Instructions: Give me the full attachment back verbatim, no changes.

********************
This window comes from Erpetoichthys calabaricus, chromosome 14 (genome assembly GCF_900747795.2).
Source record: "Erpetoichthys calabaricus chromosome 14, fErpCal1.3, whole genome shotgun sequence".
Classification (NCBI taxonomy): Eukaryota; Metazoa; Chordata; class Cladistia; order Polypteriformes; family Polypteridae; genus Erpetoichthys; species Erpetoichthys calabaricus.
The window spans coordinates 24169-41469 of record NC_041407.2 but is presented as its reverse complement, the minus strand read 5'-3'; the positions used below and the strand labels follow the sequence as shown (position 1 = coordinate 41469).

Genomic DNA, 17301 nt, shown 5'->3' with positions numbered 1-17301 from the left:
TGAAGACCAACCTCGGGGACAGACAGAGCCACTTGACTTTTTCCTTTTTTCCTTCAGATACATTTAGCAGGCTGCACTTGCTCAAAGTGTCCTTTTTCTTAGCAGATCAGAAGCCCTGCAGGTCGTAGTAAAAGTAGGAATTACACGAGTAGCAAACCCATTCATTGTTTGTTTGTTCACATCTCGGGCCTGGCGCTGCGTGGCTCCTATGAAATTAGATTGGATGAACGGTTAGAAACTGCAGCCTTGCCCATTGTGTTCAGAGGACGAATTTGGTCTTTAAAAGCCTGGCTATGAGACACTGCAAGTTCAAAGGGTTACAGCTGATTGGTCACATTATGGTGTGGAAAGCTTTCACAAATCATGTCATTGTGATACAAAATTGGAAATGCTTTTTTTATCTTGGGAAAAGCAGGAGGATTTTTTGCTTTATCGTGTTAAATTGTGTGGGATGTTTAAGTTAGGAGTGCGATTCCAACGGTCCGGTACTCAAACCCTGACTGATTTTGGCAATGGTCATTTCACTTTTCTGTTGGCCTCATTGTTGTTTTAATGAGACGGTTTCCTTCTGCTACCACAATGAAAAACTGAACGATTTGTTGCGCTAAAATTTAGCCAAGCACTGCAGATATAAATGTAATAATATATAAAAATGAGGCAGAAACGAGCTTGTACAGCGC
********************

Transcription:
This window comes from Erpetoichthys calabaricus, chromosome 14 (genome assembly GCF_900747795.2).
Source record: "Erpetoichthys calabaricus chromosome 14, fErpCal1.3, whole genome shotgun sequence".
Classification (NCBI taxonomy): Eukaryota; Metazoa; Chordata; class Cladistia; order Polypteriformes; family Polypteridae; genus Erpetoichthys; species Erpetoichthys calabaricus.
The window spans coordinates 24169-41469 of record NC_041407.2 but is presented as its reverse complement, the minus strand read 5'-3'; the positions used below and the strand labels follow the sequence as shown (position 1 = coordinate 41469).

Genomic DNA, 17301 nt, shown 5'->3' with positions numbered 1-17301 from the left:
TGAAGACCAACCTCGGGGACAGACAGAGCCACTTGACTTTTTCCTTTTTTCCTTCAGATACATTTAGCAGGCTGCACTTGCTCAAAGTGTCCTTTTTCTTAGCAGATCAGAAGCCCTGCAGGTCGTAGTAAAAGTAGGAATTACACGAGTAGCAAACCCATTCATTGTTTGTTTGTTCACATCTCGGGCCTGGCGCTGCGTGGCTCCTATGAAATTAGATTGGATGAACGGTTAGAAACTGCAGCCTTGCCCATTGTGTTCAGAGGACGAATTTGGTCTTTAAAAGCCTGGCTATGAGACACTGCAAGTTCAAAGGGTTACAGCTGATTGGTCACATTATGGTGTGGAAAGCTTTCACAAATCATGTCATTGTGATACAAAATTGGAAATGCTTTTTTTATCTTGGGAAAAGCAGGAGGATTTTTTGCTTTATCGTGTTAAATTGTGTGGGATGTTTAAGTTAGGAGTGCGATTCCAACGGTCCGGTACTCAAACCCTGACTGATTTTGGCAATGGTCATTTCACTTTTCTGTTGGCCTCATTGTTGTTTTAATGAGACGGTTTCCTTCTGCTACCACAATGAAAAACTGAACGATTTGTTGCGCTAAAATTTAGCCAAGCACTGCAGATATAAATGTAATAATATATAAAAATGAGGCAGAAACGAGCTTGTACAGCGC